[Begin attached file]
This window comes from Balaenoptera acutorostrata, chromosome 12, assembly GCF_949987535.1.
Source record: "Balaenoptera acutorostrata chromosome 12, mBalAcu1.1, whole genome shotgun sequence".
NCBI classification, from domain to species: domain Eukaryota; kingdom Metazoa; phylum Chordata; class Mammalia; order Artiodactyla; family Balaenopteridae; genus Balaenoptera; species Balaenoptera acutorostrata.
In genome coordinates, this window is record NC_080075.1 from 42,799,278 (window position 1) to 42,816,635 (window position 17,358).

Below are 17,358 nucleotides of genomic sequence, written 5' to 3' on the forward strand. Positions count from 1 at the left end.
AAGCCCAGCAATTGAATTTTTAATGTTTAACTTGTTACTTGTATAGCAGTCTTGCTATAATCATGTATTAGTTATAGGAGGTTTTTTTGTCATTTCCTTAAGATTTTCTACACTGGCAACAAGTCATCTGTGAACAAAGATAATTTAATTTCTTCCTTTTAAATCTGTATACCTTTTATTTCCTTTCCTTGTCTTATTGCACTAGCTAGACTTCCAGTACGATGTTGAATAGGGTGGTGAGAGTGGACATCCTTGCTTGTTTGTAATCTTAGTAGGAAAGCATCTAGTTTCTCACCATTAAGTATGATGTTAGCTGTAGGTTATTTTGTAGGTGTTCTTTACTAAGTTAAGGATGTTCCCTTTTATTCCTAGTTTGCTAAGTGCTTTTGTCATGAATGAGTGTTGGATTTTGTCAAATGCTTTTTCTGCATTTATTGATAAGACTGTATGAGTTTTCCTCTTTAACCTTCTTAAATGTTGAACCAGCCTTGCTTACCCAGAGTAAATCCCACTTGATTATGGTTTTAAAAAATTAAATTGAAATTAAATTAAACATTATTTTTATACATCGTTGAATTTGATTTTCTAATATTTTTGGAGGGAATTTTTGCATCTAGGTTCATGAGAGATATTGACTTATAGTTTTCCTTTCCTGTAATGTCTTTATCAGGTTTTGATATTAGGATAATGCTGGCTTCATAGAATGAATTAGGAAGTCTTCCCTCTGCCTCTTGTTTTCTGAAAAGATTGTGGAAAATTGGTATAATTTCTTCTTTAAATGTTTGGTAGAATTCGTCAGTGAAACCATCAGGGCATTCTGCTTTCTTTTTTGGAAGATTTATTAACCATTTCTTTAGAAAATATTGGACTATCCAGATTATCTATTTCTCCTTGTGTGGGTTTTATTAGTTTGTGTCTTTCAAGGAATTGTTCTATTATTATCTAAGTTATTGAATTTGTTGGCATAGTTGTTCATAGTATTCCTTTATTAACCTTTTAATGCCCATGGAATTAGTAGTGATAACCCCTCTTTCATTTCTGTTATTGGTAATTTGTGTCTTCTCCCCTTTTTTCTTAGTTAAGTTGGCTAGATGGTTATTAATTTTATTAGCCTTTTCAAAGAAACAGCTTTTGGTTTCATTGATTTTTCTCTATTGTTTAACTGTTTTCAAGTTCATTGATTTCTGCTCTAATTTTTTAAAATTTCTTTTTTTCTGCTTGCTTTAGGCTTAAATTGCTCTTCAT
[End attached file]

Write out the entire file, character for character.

This window comes from Balaenoptera acutorostrata, chromosome 12, assembly GCF_949987535.1.
Source record: "Balaenoptera acutorostrata chromosome 12, mBalAcu1.1, whole genome shotgun sequence".
NCBI classification, from domain to species: domain Eukaryota; kingdom Metazoa; phylum Chordata; class Mammalia; order Artiodactyla; family Balaenopteridae; genus Balaenoptera; species Balaenoptera acutorostrata.
In genome coordinates, this window is record NC_080075.1 from 42,799,278 (window position 1) to 42,816,635 (window position 17,358).

Below are 17,358 nucleotides of genomic sequence, written 5' to 3' on the forward strand. Positions count from 1 at the left end.
AAGCCCAGCAATTGAATTTTTAATGTTTAACTTGTTACTTGTATAGCAGTCTTGCTATAATCATGTATTAGTTATAGGAGGTTTTTTTGTCATTTCCTTAAGATTTTCTACACTGGCAACAAGTCATCTGTGAACAAAGATAATTTAATTTCTTCCTTTTAAATCTGTATACCTTTTATTTCCTTTCCTTGTCTTATTGCACTAGCTAGACTTCCAGTACGATGTTGAATAGGGTGGTGAGAGTGGACATCCTTGCTTGTTTGTAATCTTAGTAGGAAAGCATCTAGTTTCTCACCATTAAGTATGATGTTAGCTGTAGGTTATTTTGTAGGTGTTCTTTACTAAGTTAAGGATGTTCCCTTTTATTCCTAGTTTGCTAAGTGCTTTTGTCATGAATGAGTGTTGGATTTTGTCAAATGCTTTTTCTGCATTTATTGATAAGACTGTATGAGTTTTCCTCTTTAACCTTCTTAAATGTTGAACCAGCCTTGCTTACCCAGAGTAAATCCCACTTGATTATGGTTTTAAAAAATTAAATTGAAATTAAATTAAACATTATTTTTATACATCGTTGAATTTGATTTTCTAATATTTTTGGAGGGAATTTTTGCATCTAGGTTCATGAGAGATATTGACTTATAGTTTTCCTTTCCTGTAATGTCTTTATCAGGTTTTGATATTAGGATAATGCTGGCTTCATAGAATGAATTAGGAAGTCTTCCCTCTGCCTCTTGTTTTCTGAAAAGATTGTGGAAAATTGGTATAATTTCTTCTTTAAATGTTTGGTAGAATTCGTCAGTGAAACCATCAGGGCATTCTGCTTTCTTTTTTGGAAGATTTATTAACCATTTCTTTAGAAAATATTGGACTATCCAGATTATCTATTTCTCCTTGTGTGGGTTTTATTAGTTTGTGTCTTTCAAGGAATTGTTCTATTATTATCTAAGTTATTGAATTTGTTGGCATAGTTGTTCATAGTATTCCTTTATTAACCTTTTAATGCCCATGGAATTAGTAGTGATAACCCCTCTTTCATTTCTGTTATTGGTAATTTGTGTCTTCTCCCCTTTTTTCTTAGTTAAGTTGGCTAGATGGTTATTAATTTTATTAGCCTTTTCAAAGAAACAGCTTTTGGTTTCATTGATTTTTCTCTATTGTTTAACTGTTTTCAAGTTCATTGATTTCTGCTCTAATTTTTTAAAATTTCTTTTTTTCTGCTTGCTTTAGGCTTAAATTGCTCTTCAT